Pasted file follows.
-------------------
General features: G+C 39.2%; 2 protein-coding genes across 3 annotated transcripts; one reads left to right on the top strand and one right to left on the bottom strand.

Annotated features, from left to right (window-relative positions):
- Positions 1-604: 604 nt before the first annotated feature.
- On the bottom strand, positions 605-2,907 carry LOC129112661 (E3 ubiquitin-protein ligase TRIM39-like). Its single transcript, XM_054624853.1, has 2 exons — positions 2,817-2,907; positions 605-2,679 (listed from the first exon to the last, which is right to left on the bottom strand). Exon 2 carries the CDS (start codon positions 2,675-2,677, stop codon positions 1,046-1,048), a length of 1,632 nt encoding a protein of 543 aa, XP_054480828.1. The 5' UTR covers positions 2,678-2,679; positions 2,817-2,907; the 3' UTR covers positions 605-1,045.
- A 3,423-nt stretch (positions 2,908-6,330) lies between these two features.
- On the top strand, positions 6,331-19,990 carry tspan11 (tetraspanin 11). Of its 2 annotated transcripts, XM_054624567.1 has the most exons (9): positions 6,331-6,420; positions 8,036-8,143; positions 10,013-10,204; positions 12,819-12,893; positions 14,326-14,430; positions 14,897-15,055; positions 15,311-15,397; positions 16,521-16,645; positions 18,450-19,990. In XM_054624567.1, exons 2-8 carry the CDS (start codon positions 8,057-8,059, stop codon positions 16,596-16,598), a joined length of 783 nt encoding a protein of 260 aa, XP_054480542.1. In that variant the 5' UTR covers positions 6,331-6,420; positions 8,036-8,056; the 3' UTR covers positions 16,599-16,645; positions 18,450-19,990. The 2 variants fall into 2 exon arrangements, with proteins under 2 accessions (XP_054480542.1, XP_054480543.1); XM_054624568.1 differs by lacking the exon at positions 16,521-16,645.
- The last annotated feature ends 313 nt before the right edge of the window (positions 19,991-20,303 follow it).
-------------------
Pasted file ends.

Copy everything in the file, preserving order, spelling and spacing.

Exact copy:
General features: G+C 39.2%; 2 protein-coding genes across 3 annotated transcripts; one reads left to right on the top strand and one right to left on the bottom strand.

Annotated features, from left to right (window-relative positions):
- Positions 1-604: 604 nt before the first annotated feature.
- On the bottom strand, positions 605-2,907 carry LOC129112661 (E3 ubiquitin-protein ligase TRIM39-like). Its single transcript, XM_054624853.1, has 2 exons — positions 2,817-2,907; positions 605-2,679 (listed from the first exon to the last, which is right to left on the bottom strand). Exon 2 carries the CDS (start codon positions 2,675-2,677, stop codon positions 1,046-1,048), a length of 1,632 nt encoding a protein of 543 aa, XP_054480828.1. The 5' UTR covers positions 2,678-2,679; positions 2,817-2,907; the 3' UTR covers positions 605-1,045.
- A 3,423-nt stretch (positions 2,908-6,330) lies between these two features.
- On the top strand, positions 6,331-19,990 carry tspan11 (tetraspanin 11). Of its 2 annotated transcripts, XM_054624567.1 has the most exons (9): positions 6,331-6,420; positions 8,036-8,143; positions 10,013-10,204; positions 12,819-12,893; positions 14,326-14,430; positions 14,897-15,055; positions 15,311-15,397; positions 16,521-16,645; positions 18,450-19,990. In XM_054624567.1, exons 2-8 carry the CDS (start codon positions 8,057-8,059, stop codon positions 16,596-16,598), a joined length of 783 nt encoding a protein of 260 aa, XP_054480542.1. In that variant the 5' UTR covers positions 6,331-6,420; positions 8,036-8,056; the 3' UTR covers positions 16,599-16,645; positions 18,450-19,990. The 2 variants fall into 2 exon arrangements, with proteins under 2 accessions (XP_054480542.1, XP_054480543.1); XM_054624568.1 differs by lacking the exon at positions 16,521-16,645.
- The last annotated feature ends 313 nt before the right edge of the window (positions 19,991-20,303 follow it).